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Re: Veg food catching on in Mongolia

Postby catmoon » Thu Feb 18, 2010 9:11 pm

It's not really denial that's happening, though it must surely appear to be so. What is really happening here is: I am pushing the logic of the subject as far and hard as I can to see if it breaks.
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Re: Questions and doubts regarding meat offerings and vajrayana

Postby Inge » Thu Feb 18, 2010 10:05 pm

Pema Rigdzin wrote:Generally speaking, yes, although many lamas are nowadays explaining a great deal that in ancient times would have been reserved exclusively for after empowerment had been received and vows taken. I imagine this is due to the frequency with which they've encountered very critically-thinking Westerners who like to be well informed before making an important decision and commitment. Originally, those in the position to enter into empowerment would generally have already been through a good amount of exoteric Dharma practice and would have become sure of their refuge, their bodhicitta determination, and of the authenticity of the vajra master they were going to receive empowerment from so that they would be willing to enter into empowerment and accept whatever commitments might come with it, knowing they'd be in line with bodhicitta. Nowadays, that's obviously a rarity.


That seems a little alarming, if its the case that teacher and student might not have a close enough relationship to thoroughly inspect eachother before empowerments are given. Hopefully both students and teachers know what they are doing so no one ends up with vows and comittments they are unable to fulfill.

Pema Rigdzin wrote:Anyhow, the very best wishes to you on your path. May you be able to practice this precious vehicle in a way that is in accordance with your very kind conscience.

-Brian


Thanks Brian. You have made some interesting remarks that I will consider further, and then try and talk with a lama if I have the chance.

When it comes to the theme of supply and demand - here in Norway it should be easy to get hold of meat in a way that does not increase the demand, as supermarkets throw away nearly one third of the food they take in.
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Re: Questions and doubts regarding meat offerings and vajrayana

Postby Inge » Thu Feb 18, 2010 10:13 pm

Huifeng wrote:The great Phowa Master, KC Ayang Rinpoche is also vegetarian, I believe.
On his site, it mentions:

"Amitabha Tsog Ceremony
Free of charge and open to the public. Please bring a vegetarian food offering
or $10 with your registration for the organizers to purchase on your behalf."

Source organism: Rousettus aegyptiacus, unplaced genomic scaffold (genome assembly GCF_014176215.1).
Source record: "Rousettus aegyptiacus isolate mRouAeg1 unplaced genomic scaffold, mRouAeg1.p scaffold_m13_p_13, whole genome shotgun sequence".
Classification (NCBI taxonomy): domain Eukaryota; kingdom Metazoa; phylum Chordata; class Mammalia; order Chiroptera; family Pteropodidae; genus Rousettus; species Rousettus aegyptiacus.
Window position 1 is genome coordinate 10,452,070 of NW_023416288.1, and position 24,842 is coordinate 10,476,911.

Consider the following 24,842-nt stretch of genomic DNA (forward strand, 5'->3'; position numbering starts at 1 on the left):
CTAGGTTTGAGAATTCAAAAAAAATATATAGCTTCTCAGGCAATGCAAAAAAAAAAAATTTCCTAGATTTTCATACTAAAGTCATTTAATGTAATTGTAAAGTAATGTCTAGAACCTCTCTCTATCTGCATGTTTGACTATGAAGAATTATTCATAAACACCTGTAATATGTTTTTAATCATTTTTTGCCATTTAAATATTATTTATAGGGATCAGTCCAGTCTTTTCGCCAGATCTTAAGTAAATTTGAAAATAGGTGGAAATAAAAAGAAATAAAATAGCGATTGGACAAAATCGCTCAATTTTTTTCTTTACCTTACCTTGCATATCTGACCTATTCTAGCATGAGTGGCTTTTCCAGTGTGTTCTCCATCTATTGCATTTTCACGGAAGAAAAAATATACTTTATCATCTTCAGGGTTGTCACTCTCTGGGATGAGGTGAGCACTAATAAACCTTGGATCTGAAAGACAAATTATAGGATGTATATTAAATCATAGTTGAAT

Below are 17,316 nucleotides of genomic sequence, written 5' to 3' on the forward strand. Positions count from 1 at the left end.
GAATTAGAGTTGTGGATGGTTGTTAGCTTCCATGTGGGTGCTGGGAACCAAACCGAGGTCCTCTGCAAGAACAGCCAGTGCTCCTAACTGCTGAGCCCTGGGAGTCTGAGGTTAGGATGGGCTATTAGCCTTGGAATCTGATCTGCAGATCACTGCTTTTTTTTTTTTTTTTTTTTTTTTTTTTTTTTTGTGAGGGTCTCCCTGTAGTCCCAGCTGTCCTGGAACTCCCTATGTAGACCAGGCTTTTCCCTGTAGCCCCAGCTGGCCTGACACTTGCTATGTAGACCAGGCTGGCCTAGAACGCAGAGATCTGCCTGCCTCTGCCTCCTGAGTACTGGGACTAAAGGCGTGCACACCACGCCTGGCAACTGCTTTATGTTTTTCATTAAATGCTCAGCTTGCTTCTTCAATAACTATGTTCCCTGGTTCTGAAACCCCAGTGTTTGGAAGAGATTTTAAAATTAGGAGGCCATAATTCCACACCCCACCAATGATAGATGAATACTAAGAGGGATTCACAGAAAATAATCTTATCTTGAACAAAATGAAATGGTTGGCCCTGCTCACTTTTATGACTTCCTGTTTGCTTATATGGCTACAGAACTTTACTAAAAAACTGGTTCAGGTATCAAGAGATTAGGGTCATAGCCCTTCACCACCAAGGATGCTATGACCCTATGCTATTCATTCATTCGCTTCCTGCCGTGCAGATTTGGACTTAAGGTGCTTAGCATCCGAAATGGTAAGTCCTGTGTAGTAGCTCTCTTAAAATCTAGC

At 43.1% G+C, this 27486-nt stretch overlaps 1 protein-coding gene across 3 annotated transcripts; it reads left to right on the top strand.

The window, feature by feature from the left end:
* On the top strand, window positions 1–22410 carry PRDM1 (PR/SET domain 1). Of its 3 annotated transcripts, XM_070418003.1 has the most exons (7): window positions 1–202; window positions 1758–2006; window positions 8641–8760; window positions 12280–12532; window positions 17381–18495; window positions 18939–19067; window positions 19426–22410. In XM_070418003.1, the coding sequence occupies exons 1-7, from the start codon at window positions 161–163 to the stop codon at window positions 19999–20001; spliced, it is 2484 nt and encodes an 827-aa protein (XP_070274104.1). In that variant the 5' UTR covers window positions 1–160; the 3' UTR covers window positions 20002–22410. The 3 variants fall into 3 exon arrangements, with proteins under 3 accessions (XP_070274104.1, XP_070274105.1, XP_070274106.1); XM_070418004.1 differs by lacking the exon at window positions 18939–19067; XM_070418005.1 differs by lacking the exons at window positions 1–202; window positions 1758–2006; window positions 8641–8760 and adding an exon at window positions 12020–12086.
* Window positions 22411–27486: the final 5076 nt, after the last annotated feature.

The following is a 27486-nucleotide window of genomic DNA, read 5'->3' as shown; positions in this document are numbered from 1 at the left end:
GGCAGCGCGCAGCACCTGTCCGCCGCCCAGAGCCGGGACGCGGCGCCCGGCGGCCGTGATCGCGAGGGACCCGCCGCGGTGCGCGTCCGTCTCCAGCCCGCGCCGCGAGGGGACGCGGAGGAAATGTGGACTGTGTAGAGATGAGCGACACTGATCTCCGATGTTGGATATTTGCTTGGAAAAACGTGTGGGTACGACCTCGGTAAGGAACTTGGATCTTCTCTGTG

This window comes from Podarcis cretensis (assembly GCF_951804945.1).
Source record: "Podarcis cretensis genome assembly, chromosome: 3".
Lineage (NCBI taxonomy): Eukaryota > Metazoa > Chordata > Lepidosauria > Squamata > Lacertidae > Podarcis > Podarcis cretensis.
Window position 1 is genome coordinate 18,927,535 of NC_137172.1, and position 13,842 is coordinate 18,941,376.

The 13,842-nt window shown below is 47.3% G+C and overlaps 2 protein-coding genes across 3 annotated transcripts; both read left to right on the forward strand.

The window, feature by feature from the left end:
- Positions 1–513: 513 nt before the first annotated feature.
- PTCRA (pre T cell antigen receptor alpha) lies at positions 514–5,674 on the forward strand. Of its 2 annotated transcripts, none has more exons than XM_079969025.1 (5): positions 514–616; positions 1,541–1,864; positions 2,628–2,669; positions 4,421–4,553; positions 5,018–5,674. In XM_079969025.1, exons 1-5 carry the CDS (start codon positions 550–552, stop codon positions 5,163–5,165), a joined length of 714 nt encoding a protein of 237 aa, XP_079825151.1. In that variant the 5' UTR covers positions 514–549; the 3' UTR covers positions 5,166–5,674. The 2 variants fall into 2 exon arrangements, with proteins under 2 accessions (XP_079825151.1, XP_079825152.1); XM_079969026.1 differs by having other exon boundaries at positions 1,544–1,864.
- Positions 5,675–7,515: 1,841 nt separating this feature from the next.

So, it may be that he practices tsog in this way too.
However, I don't know enough about his teachings to be more specific. Sorry.


That is good to know venerable Huifeng. I think he has given Phowa teachings at the Dharma center I attend, maybe he will come back.
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Re: Questions and doubts regarding meat offerings and vajrayana

Postby Pema Rigdzin » Thu Feb 18, 2010 11:24 pm

Inge wrote:That seems a little alarming, if its the case that teacher and student might not have a close enough relationship to thoroughly inspect eachother before empowerments are given. Hopefully both students and teachers know what they are doing so no one ends up with vows and comittments they are unable to fulfill.

Oh, not to worry, I didn't mean to make it sound as though there was any impediment to that inspection process. It is very highly recommended that one take an ample amount of time, months or maybe even years, to observe the lama and get to know him/her, before becoming a disciple and entering Vajrayana. One should ideally be at a place of trust and feeling at home with a lama before one enters Vajrayana by way of him/her. When one connects with such a lama, a truly kind, wise, and at least somewhat accomplished person, then one will not have to worry about taking on commitments that one does not have the capacity to fulfill. This is because on the one hand, lamas tend to gradually lead disciples into the vows and daily practice commitments. In some traditions, where they give daily recitation commitments, the lamas often ask the students to decide how many they can reasonably commit to and for them to then faithfully commit to at least that amount from then on.

On the other hand, even though one receives all the vows during empowerment (not monks or nuns vows, but refuge, bodhisattva, and tantric vows), lamas tend to give one very condensed instructions on how to keep them that corresponds with a beginner's understanding. Also, the weight of the vows increases in direct relation to one's understanding and capacity. So for a beginner, in the case of a vow stipulating, say, that he or she must not go more than a day and night without meditating on emptiness, if the student has not yet gained a sufficient understanding of emptiness, obviously he or she is not breaking the vow because there's no capacity to keep it yet. He or she might choose instead to begin studying emptiness with the aspiration to gain understanding and fulfill the vow. Does this all make sense?

Inge wrote:Thanks Brian. You have made some interesting remarks that I will consider further, and then try and talk with a lama if I have the chance.

When it comes to the theme of supply and demand - here in Norway it should be easy to get hold of meat in a way that does not increase the demand, as supermarkets throw away nearly one third of the food they take in.


My pleasure. A lama will be able to help you much more than me, for sure, so that will be very beneficial for you. Thanks for the idea about the thrown out meat, too, because it's no different here in the US and that sounds better to me than buying it.